MPs want Gupta brothers to answer at citizenship inquiry

It may be a long shot, but MPs on the Portfolio Committee on Home Affairs want to invite the infamous Gupta brothers to appear before it when they begin interviewing witnesses on the family's naturalisation as citizens.

The committee met on Wednesday to resume discussions on the matter, having received a parliamentary legal services report late on Tuesday.

The report highlighted the key events that led to the Gupta brothers - and their respective families - receiving their citizenship under controversial circumstances over the last 15 years.

Also recommended was a proposed list of witnesses to be called to help fill the gaps, which included former ministers Prince Mangosuthu Buthelezi and Nosiviwe Mapisa-Nqakula

READ MORE: Gigaba, former ministers could be called for Gupta citizenship inquiry

On Wednesday, DA MP Haniff Hoosen said the committee should also consider calling the three brothers before the committee and should not take for granted that they would simply skip it.

"Whether it's possible or not, I think we should add the names of the applicants: the Guptas. Whether they are here or not is another issue, but we must add them," Hoosen said.

"They are the ones who have a lot to answer for."

The committee and chairperson Hlomani Chauke seemed open to the idea.

The Gupta brothers are currently abroad. They are also wanted in relation to a Hawks investigation into the Estina Diary project in the Free State.

Reports this week said the Hawks were also working on an extradition with the United Arab Emirates - where the brothers currently reside - raising the slim chances that they could finally appear before the various investigations into state capture.

The Guptas declined to appear in person last year before the Portfolio Committee on Public Enterprises' inquiry into Eskom, opting to be represented by lawyers.

Names to be called for the citizenship inquiry thus far include:

- current minister Malusi Gigaba;
- Prince Buthelezi and Mapisa-Nqakula;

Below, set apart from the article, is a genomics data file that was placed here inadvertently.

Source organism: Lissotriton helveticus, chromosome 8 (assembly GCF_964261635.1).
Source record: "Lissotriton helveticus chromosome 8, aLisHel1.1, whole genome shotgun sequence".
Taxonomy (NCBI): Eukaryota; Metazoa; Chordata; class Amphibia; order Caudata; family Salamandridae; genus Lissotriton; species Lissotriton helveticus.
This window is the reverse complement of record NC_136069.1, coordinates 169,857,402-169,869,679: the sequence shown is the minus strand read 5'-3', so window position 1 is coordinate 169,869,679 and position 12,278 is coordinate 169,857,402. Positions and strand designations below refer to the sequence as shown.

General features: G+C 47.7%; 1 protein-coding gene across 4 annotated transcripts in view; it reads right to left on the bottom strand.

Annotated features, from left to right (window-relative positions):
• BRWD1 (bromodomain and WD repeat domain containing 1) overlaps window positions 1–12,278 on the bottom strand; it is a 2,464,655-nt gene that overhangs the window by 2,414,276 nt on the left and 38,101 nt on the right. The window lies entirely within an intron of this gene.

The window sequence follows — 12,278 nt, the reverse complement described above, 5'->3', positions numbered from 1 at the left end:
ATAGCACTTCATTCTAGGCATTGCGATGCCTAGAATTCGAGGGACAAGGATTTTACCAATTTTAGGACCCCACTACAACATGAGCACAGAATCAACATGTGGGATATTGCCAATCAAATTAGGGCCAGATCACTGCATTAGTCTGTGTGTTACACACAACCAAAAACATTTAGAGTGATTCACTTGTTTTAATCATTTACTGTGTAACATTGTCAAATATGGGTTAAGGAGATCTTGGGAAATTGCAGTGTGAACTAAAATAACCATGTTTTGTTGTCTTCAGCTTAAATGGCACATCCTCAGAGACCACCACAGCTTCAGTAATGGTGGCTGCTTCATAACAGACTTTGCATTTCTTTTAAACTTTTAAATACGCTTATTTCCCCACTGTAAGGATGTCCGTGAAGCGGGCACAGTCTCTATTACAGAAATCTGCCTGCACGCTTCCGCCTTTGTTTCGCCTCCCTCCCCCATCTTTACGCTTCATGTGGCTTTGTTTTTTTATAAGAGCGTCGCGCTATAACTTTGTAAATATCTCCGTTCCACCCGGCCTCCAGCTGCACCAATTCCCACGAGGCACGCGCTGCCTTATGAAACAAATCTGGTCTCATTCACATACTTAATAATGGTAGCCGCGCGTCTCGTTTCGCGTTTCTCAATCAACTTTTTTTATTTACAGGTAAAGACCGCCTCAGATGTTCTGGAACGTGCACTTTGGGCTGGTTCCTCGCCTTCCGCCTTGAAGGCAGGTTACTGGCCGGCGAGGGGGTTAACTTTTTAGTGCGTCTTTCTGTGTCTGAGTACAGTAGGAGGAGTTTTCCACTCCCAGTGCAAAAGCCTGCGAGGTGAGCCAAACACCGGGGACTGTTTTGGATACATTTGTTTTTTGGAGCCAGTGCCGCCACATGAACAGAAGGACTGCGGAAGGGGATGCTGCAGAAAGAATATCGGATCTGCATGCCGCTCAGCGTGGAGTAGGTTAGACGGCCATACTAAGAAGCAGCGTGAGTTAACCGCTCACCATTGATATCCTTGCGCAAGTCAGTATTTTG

- former Oakbay CEO Nazeem Howa;
- former Sahara Computers CEO Ashu Chawla;
- and former SA High Commission appointee in India Gideon Christians, among others.

Other names suggested on Wednesday include CEOs that were involved in donations to schools on behalf of the Gupta family, and directors general who served during the stints of Buthelezi and Mapisa-Nqakula.

Around 80 Guptas in South Africa

Chauke wanted to err on the side of caution when finalising the report and the final list of names to be called.

The committee will also ask the department for information on every citizen in the country with the surname Gupta. There are around 80 identified currently, most of which are not related to the infamous family.

He also said the committee should get preliminary information regarding the tenures of former ministers Buthelezi and Masipa-Nqakula before calling them.

"If the process was above board, then their names can fall," he said.

They will also ask legal services to further provide exact details relating to the subpoena/invitation process.

Going forward, they will submit questions to Gigaba to get as much information as possible ahead of calling witnesses.

They should focus on the reasons why Ajay Gupta's family members, who were initially rejected for citizenship in 2013, were granted special condonation by the minister in 2015.

As for former ministers, the committee would first call employees and directors general who served at the time. If more information was required from the respective ministers, then they would take it further.

"Anyone who appears here are (sic) going to appear under oath," Chauke added.

The committee plans to start calling witnesses from September 11 to 14, once it has received all the information it can from the department and Gigaba.